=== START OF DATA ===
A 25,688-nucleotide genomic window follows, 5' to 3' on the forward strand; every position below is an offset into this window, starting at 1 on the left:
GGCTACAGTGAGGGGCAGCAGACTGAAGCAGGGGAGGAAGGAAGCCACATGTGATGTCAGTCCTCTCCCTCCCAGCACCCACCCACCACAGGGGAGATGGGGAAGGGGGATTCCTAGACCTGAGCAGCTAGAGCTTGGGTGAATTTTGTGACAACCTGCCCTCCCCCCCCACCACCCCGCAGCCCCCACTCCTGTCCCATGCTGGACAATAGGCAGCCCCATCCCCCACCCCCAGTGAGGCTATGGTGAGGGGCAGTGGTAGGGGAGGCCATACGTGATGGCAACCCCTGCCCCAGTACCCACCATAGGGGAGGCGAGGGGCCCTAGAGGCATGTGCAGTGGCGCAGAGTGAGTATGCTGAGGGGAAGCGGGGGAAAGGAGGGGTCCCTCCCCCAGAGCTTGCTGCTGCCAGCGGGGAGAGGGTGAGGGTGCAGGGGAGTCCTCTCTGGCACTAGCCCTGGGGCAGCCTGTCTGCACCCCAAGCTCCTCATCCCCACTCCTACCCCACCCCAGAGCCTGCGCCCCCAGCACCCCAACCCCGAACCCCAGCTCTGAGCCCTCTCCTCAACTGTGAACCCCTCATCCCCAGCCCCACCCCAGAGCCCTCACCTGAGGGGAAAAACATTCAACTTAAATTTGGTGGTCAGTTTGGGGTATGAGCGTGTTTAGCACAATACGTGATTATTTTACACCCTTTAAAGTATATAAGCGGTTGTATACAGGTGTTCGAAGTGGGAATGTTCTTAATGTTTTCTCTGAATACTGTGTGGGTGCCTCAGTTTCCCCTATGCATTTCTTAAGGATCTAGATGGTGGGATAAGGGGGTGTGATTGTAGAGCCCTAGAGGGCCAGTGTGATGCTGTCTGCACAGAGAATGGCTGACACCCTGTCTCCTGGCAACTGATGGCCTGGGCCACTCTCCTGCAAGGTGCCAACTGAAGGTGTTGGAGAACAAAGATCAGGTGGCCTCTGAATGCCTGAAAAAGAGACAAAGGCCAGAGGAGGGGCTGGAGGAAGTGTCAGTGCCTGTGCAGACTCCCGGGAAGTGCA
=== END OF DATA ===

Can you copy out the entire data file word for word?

A 25,688-nucleotide genomic window follows, 5' to 3' on the forward strand; every position below is an offset into this window, starting at 1 on the left:
GGCTACAGTGAGGGGCAGCAGACTGAAGCAGGGGAGGAAGGAAGCCACATGTGATGTCAGTCCTCTCCCTCCCAGCACCCACCCACCACAGGGGAGATGGGGAAGGGGGATTCCTAGACCTGAGCAGCTAGAGCTTGGGTGAATTTTGTGACAACCTGCCCTCCCCCCCCACCACCCCGCAGCCCCCACTCCTGTCCCATGCTGGACAATAGGCAGCCCCATCCCCCACCCCCAGTGAGGCTATGGTGAGGGGCAGTGGTAGGGGAGGCCATACGTGATGGCAACCCCTGCCCCAGTACCCACCATAGGGGAGGCGAGGGGCCCTAGAGGCATGTGCAGTGGCGCAGAGTGAGTATGCTGAGGGGAAGCGGGGGAAAGGAGGGGTCCCTCCCCCAGAGCTTGCTGCTGCCAGCGGGGAGAGGGTGAGGGTGCAGGGGAGTCCTCTCTGGCACTAGCCCTGGGGCAGCCTGTCTGCACCCCAAGCTCCTCATCCCCACTCCTACCCCACCCCAGAGCCTGCGCCCCCAGCACCCCAACCCCGAACCCCAGCTCTGAGCCCTCTCCTCAACTGTGAACCCCTCATCCCCAGCCCCACCCCAGAGCCCTCACCTGAGGGGAAAAACATTCAACTTAAATTTGGTGGTCAGTTTGGGGTATGAGCGTGTTTAGCACAATACGTGATTATTTTACACCCTTTAAAGTATATAAGCGGTTGTATACAGGTGTTCGAAGTGGGAATGTTCTTAATGTTTTCTCTGAATACTGTGTGGGTGCCTCAGTTTCCCCTATGCATTTCTTAAGGATCTAGATGGTGGGATAAGGGGGTGTGATTGTAGAGCCCTAGAGGGCCAGTGTGATGCTGTCTGCACAGAGAATGGCTGACACCCTGTCTCCTGGCAACTGATGGCCTGGGCCACTCTCCTGCAAGGTGCCAACTGAAGGTGTTGGAGAACAAAGATCAGGTGGCCTCTGAATGCCTGAAAAAGAGACAAAGGCCAGAGGAGGGGCTGGAGGAAGTGTCAGTGCCTGTGCAGACTCCCGGGAAGTGCA